It was just four weekends ago that we all emerged, kind of numb, from the mid-February deep freeze and took a look around. Even if you were among the fortunate who did not have damage to your pipes and home, you surely were disheartened to view our Houston landscape … the queen palms, sagos, hibiscus and citrus trees blasted and brown, many never to recover.

It’s been a dreadful experience. But my mother used to often say I view the world through rose-colored glasses (and she didn’t always mean it as a compliment), and I think there are some changes we gardeners might make right now as everything is being re-set. Here are some ideas for big changes in the garden before everything starts growing again.

  • Change out your old-school sprayer irrigation system for drip irrigation. It can deliver water to exactly the right spot, and you won’t lose nearly so much water to wind and evaporation. Also, drip irrigation won’t blow on your windows or fence or siding, as often happens with the spray heads. Even if you’re not up for changing out the irrigation in your lawn, consider the switch for your beds at least. You can do it yourself, like we did, and you can run lines into potted and hanging plants.
  • Clean out, sterilize and refresh your large pots. Go ahead and spend the money on new potting mix. But before you pour it into a pot, clean the pot thoroughly – first with water and then with a something to kill mold and bacteria. Here’s a video that demonstrates cleaning a large terra cotta pot with a spray bottle containing water, vinegar and biodegradable dish soap. The narrator uses a metal bristle brush to scrub. Some experts recommend a water-bleach dilution for cleaning/disinfecting. Your call.

  • While you’re getting messy cleaning pots, also clean and sharpen your garden tools, especially hand pruners, hedge clippers, saws and loppers. This video demonstrates and endorses a particular sharpener. The product itself might not be for you, but it’s a good way to get started with tool care. Final step: After cleaning and sharpening, sterilize your tools and with rubbing alcohol applied with a rag or wad of cotton. This will help to prevent inadvertently spreading viruses among your plants.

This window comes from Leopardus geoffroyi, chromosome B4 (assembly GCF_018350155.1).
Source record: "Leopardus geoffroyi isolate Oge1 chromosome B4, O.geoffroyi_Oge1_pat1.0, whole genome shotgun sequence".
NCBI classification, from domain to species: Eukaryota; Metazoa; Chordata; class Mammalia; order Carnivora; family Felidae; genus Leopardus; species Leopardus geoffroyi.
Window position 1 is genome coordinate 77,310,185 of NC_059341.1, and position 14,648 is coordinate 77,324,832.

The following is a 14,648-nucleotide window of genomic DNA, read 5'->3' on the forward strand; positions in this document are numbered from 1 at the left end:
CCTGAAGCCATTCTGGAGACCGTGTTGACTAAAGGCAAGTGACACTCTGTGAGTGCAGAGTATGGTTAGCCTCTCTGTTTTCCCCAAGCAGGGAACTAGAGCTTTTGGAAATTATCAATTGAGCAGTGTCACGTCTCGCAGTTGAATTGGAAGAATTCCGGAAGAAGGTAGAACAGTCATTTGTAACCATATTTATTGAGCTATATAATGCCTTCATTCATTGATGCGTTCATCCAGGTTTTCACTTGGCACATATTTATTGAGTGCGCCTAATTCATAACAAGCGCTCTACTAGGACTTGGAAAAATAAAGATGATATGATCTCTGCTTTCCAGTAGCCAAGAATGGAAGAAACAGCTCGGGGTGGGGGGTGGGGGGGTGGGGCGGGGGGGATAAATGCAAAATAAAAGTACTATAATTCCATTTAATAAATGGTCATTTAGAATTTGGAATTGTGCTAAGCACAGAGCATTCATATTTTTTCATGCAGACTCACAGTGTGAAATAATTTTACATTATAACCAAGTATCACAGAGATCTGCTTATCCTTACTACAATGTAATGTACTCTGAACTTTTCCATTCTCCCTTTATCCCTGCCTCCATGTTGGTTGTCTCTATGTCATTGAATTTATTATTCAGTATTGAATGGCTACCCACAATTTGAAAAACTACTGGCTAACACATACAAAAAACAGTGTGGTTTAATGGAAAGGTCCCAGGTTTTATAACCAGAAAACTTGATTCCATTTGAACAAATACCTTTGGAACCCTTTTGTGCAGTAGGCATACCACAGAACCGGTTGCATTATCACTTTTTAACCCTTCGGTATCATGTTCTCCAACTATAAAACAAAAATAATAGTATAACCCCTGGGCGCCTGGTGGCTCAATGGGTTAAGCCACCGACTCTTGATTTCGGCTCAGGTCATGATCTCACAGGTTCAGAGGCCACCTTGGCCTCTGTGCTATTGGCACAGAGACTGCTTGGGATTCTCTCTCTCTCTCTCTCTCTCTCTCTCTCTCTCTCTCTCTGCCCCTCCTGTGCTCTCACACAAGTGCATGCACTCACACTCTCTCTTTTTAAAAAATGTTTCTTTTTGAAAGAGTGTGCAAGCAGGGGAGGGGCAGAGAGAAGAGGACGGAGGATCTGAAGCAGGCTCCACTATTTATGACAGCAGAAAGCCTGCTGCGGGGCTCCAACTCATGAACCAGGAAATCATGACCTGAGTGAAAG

• Review your hardscape. If ever you were going to upgrade your veranda, rebuild walkways or, perhaps, add a water feature, this is the time, while the plants are mostly still dormant (or dead, alas). We built a goldfish pond a few years ago, and I enjoy it every single day. And unlike many of my plants, the goldfish handled February’s freeze just fine.

  • Thinking about honeybees? Do it! There is an initial outlay of money and time as you set up your hive, but it becomes a fairly passive responsibility once the bees are established. Here’s our blog on bees from 2019. Yes, we did get a little honey last year. Cameron enjoys caring for “his girls” so much that he has ordered a second hive and nuc for delivery in May.

  • Lagniappe: If you’re a plant nerd – or married to one – I recommend the recently published The Gardener’s Botanical: An Enclyclopedia of Latin Plant Names (Princeton University Press, 2020). The New York Times gave it a fun review last October – yes, Latin can be fun! – and I ordered it immediately. It includes pronunciation guides, historical trivia and fabulous illustrations. You can order it on Amazon.com, of course, for less than $25.